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New findings challenge beliefs about solar-terrestrial physics

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Abstract

Solar flares are intense, short-lived brightenings that occur near sunspots on the Sun's surface. Large geomagnetic storms, intense auroral displays, large energetic particle events in interplanetary space, and major shock wave disturbances in the solar wind often occur in close association with large solar flares. Over the years, the common association of these events in near-Earth space with solar flares led to a paradigm of cause and effect in which large solar flares came to be understood as the fundamental cause of these disturbances.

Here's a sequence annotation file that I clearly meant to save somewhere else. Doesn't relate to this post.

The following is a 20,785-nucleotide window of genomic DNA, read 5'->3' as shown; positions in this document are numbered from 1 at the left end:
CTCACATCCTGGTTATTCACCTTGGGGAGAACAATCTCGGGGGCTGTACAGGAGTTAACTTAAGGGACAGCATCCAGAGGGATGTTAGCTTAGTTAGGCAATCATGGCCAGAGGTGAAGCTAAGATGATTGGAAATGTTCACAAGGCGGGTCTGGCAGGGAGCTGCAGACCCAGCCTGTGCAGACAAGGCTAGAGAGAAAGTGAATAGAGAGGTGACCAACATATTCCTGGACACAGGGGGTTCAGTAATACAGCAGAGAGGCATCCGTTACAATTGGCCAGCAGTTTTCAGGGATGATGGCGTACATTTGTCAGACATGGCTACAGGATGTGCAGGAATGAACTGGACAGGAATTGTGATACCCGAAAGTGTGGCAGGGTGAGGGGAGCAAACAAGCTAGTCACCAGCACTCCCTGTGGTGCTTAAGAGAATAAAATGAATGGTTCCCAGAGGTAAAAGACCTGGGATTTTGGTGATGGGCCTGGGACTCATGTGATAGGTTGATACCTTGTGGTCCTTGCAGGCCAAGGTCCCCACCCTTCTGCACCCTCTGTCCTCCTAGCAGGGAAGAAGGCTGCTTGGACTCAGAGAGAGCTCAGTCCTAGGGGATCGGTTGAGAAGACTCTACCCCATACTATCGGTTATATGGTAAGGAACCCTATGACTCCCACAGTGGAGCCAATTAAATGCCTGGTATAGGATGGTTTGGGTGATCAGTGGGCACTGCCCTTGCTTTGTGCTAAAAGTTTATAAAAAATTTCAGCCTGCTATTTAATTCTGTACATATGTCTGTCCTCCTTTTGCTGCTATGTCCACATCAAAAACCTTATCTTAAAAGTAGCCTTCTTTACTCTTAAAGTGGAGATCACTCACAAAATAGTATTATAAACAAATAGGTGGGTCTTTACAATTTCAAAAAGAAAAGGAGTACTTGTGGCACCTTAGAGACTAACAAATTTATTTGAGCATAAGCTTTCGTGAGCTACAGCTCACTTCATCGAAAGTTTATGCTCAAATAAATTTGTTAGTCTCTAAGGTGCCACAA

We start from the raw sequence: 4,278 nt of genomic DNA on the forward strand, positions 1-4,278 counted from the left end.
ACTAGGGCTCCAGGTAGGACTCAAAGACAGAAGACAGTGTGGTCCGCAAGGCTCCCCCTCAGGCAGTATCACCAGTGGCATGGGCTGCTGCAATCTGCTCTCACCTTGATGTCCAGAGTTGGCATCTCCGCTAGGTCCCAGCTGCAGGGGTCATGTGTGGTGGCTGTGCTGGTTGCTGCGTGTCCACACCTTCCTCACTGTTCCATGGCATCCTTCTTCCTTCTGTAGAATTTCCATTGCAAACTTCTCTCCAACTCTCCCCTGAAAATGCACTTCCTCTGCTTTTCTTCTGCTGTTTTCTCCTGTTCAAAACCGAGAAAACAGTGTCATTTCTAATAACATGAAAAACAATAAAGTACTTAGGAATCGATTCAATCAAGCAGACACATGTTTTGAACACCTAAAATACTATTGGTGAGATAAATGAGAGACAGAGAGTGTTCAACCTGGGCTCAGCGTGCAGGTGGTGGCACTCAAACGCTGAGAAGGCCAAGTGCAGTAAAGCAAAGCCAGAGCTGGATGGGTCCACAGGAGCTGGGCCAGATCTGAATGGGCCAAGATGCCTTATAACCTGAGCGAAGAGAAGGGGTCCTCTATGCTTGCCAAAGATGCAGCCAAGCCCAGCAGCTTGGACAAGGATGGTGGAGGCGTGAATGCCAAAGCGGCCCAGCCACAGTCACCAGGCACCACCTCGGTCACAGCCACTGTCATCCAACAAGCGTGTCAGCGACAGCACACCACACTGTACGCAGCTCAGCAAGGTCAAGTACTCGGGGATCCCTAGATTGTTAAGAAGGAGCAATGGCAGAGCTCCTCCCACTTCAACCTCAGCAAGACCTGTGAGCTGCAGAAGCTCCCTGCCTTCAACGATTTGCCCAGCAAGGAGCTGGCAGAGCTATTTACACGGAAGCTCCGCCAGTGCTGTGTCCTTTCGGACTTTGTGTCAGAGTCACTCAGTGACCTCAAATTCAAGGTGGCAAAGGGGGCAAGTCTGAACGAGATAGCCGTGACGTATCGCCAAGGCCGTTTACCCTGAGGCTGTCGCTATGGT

Certain aspects of this paradigm were developed in the early 1930s [e.g., Hale, 1931], and by the early 1960s it had become part of the underlying dogma central to the discipline of solar-terrestrial physics. This paradigm still dominates the popular perception of the relationship between solar activity and interplanetary and geomagnetic events and continues to provide much of the pragmatic rationale for the study of the solar flare phenomenon.

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